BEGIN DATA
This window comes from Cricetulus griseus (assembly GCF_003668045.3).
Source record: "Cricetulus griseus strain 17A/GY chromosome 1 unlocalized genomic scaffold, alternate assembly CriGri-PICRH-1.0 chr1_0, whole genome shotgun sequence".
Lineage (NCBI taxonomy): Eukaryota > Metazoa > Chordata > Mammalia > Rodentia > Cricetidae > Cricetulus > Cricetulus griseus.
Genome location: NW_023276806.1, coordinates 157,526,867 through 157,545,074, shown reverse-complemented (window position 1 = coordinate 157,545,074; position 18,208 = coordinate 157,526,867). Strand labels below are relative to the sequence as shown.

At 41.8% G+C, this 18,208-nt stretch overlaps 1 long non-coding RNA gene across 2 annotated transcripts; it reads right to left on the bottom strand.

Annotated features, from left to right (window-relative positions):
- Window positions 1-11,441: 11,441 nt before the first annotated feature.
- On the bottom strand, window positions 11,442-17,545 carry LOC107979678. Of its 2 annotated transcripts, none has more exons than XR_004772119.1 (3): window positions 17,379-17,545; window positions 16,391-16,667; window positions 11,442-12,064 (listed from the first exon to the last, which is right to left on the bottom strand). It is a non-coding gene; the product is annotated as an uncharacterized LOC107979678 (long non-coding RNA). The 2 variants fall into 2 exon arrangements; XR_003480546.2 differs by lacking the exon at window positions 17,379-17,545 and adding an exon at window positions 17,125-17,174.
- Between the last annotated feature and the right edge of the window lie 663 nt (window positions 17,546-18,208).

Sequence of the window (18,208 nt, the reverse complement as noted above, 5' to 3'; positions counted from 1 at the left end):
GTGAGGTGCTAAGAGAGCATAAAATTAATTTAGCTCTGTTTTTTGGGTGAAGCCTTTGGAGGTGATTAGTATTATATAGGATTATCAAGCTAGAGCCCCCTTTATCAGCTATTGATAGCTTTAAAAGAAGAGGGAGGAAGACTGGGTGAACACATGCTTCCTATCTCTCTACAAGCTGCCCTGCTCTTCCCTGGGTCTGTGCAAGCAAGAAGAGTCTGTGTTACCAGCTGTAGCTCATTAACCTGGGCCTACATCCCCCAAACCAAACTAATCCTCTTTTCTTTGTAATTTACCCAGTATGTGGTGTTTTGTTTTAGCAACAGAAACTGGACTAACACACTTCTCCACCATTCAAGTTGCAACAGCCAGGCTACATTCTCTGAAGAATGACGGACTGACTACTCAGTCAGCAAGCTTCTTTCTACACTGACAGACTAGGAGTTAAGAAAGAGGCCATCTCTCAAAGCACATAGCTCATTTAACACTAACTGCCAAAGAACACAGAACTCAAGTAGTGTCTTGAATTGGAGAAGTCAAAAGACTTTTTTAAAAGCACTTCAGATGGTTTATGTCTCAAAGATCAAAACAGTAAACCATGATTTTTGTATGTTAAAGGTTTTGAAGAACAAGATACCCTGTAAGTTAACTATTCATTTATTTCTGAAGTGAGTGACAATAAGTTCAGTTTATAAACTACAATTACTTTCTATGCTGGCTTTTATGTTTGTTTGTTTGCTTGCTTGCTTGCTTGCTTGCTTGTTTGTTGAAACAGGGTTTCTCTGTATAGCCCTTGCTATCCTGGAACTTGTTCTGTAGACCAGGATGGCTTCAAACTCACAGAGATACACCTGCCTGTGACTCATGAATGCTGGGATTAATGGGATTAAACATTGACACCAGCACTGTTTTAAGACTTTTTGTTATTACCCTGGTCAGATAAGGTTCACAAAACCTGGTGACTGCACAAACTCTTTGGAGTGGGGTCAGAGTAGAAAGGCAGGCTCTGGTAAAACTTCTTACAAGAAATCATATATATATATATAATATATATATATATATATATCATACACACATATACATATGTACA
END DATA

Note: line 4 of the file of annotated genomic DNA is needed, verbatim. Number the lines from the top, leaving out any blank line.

Genome location: NW_023276806.1, coordinates 157,526,867 through 157,545,074, shown reverse-complemented (window position 1 = coordinate 157,545,074; position 18,208 = coordinate 157,526,867). Strand labels below are relative to the sequence as shown.